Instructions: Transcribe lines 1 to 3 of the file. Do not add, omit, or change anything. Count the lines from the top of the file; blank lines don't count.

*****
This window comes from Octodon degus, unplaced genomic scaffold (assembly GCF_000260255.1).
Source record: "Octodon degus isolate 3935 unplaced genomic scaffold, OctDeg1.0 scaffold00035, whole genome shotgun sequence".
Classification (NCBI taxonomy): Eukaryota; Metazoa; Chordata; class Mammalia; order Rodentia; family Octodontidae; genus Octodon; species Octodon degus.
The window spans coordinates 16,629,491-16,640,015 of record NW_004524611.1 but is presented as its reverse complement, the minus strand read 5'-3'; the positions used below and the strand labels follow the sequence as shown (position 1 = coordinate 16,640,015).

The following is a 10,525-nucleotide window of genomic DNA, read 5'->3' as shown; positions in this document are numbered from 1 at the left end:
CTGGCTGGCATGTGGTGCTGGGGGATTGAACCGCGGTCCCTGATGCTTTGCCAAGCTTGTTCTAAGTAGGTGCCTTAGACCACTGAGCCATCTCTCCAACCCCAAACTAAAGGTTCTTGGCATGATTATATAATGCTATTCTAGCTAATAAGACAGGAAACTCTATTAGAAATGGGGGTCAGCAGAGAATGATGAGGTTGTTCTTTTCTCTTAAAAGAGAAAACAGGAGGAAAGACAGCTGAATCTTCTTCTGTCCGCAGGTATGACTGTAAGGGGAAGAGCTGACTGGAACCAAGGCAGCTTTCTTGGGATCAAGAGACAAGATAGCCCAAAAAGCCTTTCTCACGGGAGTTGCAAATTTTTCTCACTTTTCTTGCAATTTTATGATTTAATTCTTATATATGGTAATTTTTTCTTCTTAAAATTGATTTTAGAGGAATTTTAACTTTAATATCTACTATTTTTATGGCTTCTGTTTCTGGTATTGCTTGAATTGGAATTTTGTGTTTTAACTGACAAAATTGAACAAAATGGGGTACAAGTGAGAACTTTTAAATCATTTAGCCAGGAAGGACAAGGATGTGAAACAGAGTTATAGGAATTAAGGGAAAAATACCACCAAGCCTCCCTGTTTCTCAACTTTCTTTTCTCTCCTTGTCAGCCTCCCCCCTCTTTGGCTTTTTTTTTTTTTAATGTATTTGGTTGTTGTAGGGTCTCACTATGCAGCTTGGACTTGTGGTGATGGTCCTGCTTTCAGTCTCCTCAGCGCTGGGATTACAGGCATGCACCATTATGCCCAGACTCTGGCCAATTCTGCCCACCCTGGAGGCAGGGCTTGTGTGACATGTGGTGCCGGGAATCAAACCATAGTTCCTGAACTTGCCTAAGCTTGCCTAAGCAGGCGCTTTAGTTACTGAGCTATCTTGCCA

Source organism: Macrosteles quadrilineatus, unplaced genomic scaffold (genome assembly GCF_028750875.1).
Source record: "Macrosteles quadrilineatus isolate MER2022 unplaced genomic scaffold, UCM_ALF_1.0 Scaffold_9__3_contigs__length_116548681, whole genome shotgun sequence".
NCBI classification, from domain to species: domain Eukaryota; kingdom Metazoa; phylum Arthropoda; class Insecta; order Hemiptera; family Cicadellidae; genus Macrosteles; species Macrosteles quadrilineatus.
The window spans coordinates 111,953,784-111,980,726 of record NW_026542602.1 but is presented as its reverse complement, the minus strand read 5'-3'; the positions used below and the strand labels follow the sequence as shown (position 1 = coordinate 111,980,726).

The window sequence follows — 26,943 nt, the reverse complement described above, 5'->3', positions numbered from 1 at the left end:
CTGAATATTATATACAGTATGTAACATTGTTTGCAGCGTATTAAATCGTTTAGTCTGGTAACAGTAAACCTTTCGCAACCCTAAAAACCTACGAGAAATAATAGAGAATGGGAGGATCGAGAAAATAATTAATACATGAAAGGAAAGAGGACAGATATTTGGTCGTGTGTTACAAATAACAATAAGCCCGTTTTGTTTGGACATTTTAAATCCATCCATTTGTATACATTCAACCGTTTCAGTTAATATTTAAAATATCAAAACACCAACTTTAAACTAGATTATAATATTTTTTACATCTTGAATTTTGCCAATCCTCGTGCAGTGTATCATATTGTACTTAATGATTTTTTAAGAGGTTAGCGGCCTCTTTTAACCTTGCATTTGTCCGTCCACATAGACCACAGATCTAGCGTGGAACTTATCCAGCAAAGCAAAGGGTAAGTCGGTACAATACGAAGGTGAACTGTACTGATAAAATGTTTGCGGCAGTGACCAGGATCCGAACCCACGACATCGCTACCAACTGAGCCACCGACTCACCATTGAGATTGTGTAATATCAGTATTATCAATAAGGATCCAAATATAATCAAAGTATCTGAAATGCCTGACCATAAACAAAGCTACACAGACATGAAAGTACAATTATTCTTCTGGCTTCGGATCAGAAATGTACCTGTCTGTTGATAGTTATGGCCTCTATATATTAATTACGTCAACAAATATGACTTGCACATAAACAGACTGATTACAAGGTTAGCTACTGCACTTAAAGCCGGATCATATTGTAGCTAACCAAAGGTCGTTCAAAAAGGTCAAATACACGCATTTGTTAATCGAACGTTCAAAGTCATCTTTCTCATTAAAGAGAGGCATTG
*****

This window comes from Octodon degus, unplaced genomic scaffold (assembly GCF_000260255.1).
Source record: "Octodon degus isolate 3935 unplaced genomic scaffold, OctDeg1.0 scaffold00035, whole genome shotgun sequence".
Classification (NCBI taxonomy): Eukaryota; Metazoa; Chordata; class Mammalia; order Rodentia; family Octodontidae; genus Octodon; species Octodon degus.